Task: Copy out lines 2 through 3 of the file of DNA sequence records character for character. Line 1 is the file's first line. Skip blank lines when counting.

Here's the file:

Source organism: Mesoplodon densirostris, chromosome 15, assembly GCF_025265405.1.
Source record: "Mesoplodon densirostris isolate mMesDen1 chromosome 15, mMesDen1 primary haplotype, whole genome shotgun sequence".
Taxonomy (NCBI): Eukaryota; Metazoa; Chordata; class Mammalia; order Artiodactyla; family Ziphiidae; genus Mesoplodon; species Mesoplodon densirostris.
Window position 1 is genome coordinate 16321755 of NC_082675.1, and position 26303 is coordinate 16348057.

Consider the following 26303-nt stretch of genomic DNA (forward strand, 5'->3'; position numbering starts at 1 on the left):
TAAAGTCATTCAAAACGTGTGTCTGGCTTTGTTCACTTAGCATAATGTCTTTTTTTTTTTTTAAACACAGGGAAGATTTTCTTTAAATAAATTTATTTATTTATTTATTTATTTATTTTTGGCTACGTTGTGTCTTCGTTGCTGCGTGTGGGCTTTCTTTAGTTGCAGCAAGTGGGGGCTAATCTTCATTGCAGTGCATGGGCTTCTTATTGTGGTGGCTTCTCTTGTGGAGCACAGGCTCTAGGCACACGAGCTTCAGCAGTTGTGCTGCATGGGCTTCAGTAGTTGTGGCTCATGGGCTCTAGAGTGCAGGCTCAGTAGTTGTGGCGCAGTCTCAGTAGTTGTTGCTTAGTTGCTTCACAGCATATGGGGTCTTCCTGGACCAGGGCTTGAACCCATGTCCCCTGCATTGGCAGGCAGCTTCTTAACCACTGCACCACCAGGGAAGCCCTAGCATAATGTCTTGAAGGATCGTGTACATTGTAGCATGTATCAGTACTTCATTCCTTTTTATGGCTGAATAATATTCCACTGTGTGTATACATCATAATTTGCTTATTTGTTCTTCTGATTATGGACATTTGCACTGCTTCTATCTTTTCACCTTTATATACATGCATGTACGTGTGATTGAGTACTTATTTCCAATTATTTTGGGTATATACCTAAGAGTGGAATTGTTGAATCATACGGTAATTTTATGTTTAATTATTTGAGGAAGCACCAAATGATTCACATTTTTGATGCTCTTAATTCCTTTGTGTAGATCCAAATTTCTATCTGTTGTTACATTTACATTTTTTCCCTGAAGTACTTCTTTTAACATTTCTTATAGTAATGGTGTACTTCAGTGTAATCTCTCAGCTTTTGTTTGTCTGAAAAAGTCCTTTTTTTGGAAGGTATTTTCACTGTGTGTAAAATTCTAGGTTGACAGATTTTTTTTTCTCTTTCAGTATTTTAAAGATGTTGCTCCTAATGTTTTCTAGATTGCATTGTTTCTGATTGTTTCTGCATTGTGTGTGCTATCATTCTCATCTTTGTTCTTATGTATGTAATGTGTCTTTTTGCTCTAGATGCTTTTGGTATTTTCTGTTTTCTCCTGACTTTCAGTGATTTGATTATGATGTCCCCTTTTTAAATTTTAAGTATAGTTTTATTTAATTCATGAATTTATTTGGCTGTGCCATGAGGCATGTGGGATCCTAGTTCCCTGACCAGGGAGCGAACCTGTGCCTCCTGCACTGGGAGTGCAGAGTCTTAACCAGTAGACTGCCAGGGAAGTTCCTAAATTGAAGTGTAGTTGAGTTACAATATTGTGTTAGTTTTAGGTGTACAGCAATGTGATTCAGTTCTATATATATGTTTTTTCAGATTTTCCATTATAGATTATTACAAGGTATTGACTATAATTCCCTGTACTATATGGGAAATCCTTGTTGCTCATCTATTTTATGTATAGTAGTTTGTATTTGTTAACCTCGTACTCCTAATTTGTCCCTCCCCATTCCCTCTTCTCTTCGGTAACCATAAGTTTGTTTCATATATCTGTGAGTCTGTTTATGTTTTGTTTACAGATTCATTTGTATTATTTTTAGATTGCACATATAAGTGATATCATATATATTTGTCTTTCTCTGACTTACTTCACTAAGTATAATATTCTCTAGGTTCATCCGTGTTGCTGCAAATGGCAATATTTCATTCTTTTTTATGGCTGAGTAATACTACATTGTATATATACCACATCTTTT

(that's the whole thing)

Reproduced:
Source record: "Mesoplodon densirostris isolate mMesDen1 chromosome 15, mMesDen1 primary haplotype, whole genome shotgun sequence".
Taxonomy (NCBI): Eukaryota; Metazoa; Chordata; class Mammalia; order Artiodactyla; family Ziphiidae; genus Mesoplodon; species Mesoplodon densirostris.